Perhaps most worrying for Lowder is an investigation by the FBI and the Office of the Special Inspector General for the Troubled Asset Relief Program into Colonial’s so-called warehouse-lending business.

Colonial applied for $550 million in TARP funds last fall but was never cleared to receive a bailout. On Aug. 3, just 11 days before regulators shut down Colonial, agents raided the bank’s offices in downtown Orlando, where the warehouse lending was managed, and spent hours carting away boxes of documents.

After the Colonial meltdown, Lowder “retired” from his post at the bank. Despite the public ignominy that befell his finance career, Lowder continues to retain his seat on Auburn Board of Trustees. As the longest tenured member of the board, Lowder currently chairs the finance committee that oversees Auburn University entire budget - which includes the Auburn athletic department.

Of Lowder’s role at Auburn, Fortune’s O’Keefe wrote in 2009:

“His name might not be familiar outside Alabama, but he is easily one of the most feared, loathed, and some say misunderstood men to wield power in this state since George Wallace — the governor who first appointed him to the board in 1983.

“… Lowder has been accused of making backroom deals with governors and treating the Auburn football program like a private fiefdom. (Because of his influence over Auburn’s athletic program, three years ago ESPN named him the most powerful booster in college sports.)”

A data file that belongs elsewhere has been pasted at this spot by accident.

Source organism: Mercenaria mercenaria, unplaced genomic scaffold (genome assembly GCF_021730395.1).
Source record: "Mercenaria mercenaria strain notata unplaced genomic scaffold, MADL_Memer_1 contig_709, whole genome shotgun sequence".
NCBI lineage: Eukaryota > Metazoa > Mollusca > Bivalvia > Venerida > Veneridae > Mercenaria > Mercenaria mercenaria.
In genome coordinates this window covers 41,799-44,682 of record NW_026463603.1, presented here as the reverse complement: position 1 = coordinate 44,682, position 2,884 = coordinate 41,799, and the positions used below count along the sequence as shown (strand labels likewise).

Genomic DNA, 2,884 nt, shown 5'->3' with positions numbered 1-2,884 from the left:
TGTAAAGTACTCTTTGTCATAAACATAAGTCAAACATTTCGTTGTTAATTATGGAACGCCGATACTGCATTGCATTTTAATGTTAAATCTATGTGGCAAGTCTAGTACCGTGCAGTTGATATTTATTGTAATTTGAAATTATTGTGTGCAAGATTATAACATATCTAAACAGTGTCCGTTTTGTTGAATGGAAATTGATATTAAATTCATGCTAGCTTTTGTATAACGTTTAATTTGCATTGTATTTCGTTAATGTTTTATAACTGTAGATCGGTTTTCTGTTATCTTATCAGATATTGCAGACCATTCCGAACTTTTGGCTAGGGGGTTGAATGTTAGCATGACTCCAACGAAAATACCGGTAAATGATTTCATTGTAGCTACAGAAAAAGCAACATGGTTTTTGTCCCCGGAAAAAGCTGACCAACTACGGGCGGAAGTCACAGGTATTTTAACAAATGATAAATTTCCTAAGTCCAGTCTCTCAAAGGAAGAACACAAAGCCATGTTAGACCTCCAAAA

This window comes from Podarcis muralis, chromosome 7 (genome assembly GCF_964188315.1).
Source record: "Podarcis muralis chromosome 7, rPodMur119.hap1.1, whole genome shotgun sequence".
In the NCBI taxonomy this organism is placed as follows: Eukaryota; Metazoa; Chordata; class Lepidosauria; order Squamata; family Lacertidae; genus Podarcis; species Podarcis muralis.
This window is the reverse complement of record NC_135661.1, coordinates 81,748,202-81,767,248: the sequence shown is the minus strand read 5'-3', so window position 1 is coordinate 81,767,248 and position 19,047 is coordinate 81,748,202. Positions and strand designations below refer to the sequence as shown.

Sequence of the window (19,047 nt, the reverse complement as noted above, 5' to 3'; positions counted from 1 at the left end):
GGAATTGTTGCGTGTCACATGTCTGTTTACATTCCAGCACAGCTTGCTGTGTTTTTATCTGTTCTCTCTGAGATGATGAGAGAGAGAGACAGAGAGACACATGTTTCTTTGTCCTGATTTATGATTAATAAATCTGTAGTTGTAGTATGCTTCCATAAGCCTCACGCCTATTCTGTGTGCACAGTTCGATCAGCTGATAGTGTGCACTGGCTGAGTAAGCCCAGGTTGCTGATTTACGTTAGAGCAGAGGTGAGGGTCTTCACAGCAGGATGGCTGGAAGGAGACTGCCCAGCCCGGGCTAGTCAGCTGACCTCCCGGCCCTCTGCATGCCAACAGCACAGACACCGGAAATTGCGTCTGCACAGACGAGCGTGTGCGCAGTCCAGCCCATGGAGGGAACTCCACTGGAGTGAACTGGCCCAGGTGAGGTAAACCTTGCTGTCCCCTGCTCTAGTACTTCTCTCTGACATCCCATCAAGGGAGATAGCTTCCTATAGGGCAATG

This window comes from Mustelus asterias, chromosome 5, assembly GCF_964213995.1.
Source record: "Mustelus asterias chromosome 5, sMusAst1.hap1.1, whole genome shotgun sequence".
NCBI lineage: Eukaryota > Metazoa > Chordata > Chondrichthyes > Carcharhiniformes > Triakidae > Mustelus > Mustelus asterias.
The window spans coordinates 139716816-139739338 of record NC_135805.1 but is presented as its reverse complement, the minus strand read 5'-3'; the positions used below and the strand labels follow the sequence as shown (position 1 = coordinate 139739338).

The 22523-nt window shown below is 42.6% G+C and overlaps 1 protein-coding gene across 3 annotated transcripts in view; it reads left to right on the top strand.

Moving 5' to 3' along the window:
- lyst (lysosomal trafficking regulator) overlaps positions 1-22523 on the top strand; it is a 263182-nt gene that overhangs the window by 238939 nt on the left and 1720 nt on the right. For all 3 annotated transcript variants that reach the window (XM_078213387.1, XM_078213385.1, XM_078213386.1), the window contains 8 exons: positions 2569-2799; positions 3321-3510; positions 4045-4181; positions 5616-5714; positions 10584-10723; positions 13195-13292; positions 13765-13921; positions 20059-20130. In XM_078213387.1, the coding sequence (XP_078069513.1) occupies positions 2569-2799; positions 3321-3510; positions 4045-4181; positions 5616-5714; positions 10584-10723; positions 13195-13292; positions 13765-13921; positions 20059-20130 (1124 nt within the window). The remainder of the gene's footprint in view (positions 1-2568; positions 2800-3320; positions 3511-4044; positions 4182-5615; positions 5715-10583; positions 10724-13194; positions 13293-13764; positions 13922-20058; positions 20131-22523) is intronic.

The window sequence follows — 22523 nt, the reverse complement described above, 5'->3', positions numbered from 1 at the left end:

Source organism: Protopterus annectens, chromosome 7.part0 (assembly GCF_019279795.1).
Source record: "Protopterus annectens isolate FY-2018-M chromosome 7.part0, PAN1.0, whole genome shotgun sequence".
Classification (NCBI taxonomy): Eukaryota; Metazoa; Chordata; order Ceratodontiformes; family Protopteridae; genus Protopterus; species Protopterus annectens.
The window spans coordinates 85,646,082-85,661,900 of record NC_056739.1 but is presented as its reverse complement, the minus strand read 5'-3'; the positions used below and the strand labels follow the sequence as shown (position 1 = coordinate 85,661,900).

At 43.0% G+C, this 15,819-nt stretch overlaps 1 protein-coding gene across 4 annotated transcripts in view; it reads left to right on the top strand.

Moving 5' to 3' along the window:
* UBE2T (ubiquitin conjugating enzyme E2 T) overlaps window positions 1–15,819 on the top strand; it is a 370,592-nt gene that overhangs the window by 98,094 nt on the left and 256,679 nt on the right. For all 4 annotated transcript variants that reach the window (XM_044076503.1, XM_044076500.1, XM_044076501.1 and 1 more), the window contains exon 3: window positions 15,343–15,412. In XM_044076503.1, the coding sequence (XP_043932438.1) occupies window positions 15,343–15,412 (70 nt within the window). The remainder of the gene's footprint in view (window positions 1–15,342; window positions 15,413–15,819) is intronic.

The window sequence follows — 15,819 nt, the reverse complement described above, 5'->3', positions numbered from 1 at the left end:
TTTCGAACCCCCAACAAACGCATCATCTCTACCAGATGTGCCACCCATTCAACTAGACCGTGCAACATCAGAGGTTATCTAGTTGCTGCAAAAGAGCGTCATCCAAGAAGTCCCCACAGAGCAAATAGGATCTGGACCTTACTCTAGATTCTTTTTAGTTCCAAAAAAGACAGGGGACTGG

The BIRMINGHAM NEWS reported that some of the “big losers” in Lowder’s Colonial bank “dive” were former Auburn football coach Pat Dye and prominent Auburn booster and gambling business magnate Milton McGregor. McGregor reportedly owned $19 million in Colonial stock at one point. Lowder reportedly had many of his high-powered Auburn acquaintances, including McGregor, appointed to the Colonial Board of Directors.

As owner of the state’s largest electronic bingo casino, VictoryLand, Milton McGregor is one of the highest-profile Auburn boosters in the state. In 2008, he donated $1 million toward construction of the new Auburn basketball arena.

The morning of October, 4, 2010, the BIRMINGHAM NEWS reported:

FBI agents swept across Alabama this morning arresting state lawmakers and lobbyists as part of a federal probe into efforts to pass gambling legislation last spring.

The biggest name arrested so far has been VictoryLand owner Milton McGregor, who was arrested at his Montgomery home this morning.

Before McGregor was arrested by FBI agents, the Birmingham News reported of the ongoing investigation on May 7, 2010:

Sources familiar with the investigation have said the probe has included the use of wiretaps, and several lawmakers agreed to wear wires to capture the conversations between themselves, other lawmakers and lobbyists. Read more…